The first batch complained about blurry water and practically seeing nothing underwater so the boatman steered the boat to another location for the second batch. Because of my seasickness, I was the first to go to the water. I sat on the edge of the boat, they told me to place a hand on my mask and the other on my chest. They counted from 1 to 3 then pushed me off the boat. I plummeted head first down the water. Soon I was floating on the surface with the help of the BCD that I’m wearing.
Gracian, one of the dive instructors of SFC was assigned to assist me. Slowly I pressed the BCD deflator button to sink in the water. Immediately I felt the pressure on my ears and had to equalize by pressing my nose. No sooner than I did, the water made its way inside my mask making me scared out of my wits. In my panic I have forgotten what they taught us about mask clearing and so I scrambled up to the surface.
I took a deep breath and did it for the second time. The attempt was a lot worse than the first. Again, the water made its way inside my mask. I frantically used the “out-of-air” signal instead of the “ascend” or the “something is wrong” sign. Nevertheless, the diving instructor led me to the surface. Immediately, I removed the regulator from my mouth and gasped for air, gulping sea water in the process. The salty water reached the back of my throat inducing a retching fit.
I looked up and saw one of my friends going back to the boat saying over and over that diving is not her calling. “Does it have to be one’s calling to learn scuba diving? I think not.” But it was my second attempt to go under to no avail so I questioned myself for doing this. Gracian told me to try once more. I cut him a look and wondered what is wrong with him. Can’t he see that I’m bad at it? Was it not obvious that I am struggling?
“You can do it. If you try again and fail then we can go back to the boat,” he said.
Somehow, the promise that it’s okay to quit after a third try calmed me down and convinced me to do it one more time; a decision that I would not regret. My friend, Pipay, lent me her mask, which solved the mask situation. This time I was able to equalize with ease, no more water getting inside the mask, yay! Honestly though, I was still uncomfortable and a little paranoid so I held on to Pipay’s hand the entire time while Gracian guided me on the other side.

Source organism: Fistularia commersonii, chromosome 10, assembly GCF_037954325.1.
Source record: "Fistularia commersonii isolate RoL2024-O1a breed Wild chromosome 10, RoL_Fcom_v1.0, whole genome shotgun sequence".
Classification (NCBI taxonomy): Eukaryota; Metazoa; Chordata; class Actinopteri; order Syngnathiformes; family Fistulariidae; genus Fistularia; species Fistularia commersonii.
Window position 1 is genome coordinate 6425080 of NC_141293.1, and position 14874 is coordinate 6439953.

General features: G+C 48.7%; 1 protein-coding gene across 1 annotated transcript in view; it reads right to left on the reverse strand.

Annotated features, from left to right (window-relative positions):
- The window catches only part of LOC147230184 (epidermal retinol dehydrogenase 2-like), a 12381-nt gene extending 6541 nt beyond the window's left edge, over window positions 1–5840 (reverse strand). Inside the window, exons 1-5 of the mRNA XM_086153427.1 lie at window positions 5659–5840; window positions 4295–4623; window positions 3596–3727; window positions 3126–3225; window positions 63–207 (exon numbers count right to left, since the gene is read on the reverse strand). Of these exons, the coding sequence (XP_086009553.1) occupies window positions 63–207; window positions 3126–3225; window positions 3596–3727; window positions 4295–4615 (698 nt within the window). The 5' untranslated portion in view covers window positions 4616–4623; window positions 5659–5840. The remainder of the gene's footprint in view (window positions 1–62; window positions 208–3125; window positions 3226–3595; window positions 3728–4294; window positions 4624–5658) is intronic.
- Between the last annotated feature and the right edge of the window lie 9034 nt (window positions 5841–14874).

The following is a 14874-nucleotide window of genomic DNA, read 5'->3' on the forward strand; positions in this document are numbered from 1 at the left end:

Through my foggy mask I gazed over the world down below where time seems to stop. I watched in fascination as fishes of varied species and colors swim by. I stood in awe of coral reefs covering the sea floor, some were swaying ever so gently like a silent welcome. Everything looks surreal, and everything is so calm. At one point we swam so deep I was afraid of grazing over the corals, then I realized that looking through the mask may have made it appear like we were closer to them than we really are.
The view takes my breath away, of this world so different from us. How many times do we get to see this marvelous world in our lifetime? Certainly not a lot. Yes, the beginning is a struggle, but it’s a reminder that great things are not supposed to be easy. That if you hold on just a little bit more, your effort will be worth it.
And the beauty of this experience does not merely lie on the marvelous opportunity to dive but also from the fact that Scuba for Change is giving some locals a source of livelihood and a foundation a means to support and save children who are victims of abuse. And now we want to help them get the word out, to encourage everyone to be part of their noble endeavors.
You may send in your support by donating to the Stairway Foundation (click here). You can also join our raffle draw, the ticket is only worth PHP 100 (USD 1.98). Stairway will receive a great part of the proceeds. So please join and get a chance to win the following prizes:
- Grand Prize: Open Water or Advanced Open Water PADI certification.
- Consolation Prizes:
- 2 x – 4 Boat Dive Package
- 3 x – 2 Boat Dive Package
- 3 x – Discover Scuba Diving for 3 hrs or 2 House Reef’s dive
Moreover, you are welcome to join our dive for a cause with Scuba for Change happening on the 29th of April, which coincides with the grand raffle draw and the fundraising event.
For more information, contact Scuba For Change Dive Centre or Laarni de Lara through her Facebook page, Lady from the Mountain in the City. Likewise, you may contact me directly at firstname.lastname@example.org.
“Let’s make a difference, let’s scuba for change to create positive and lasting legacies.”
Scuba for Change
Tamaraw Beach Resort,
Puerto Galera, Oriental Mindoro
Contact no.: +63 916 794 5624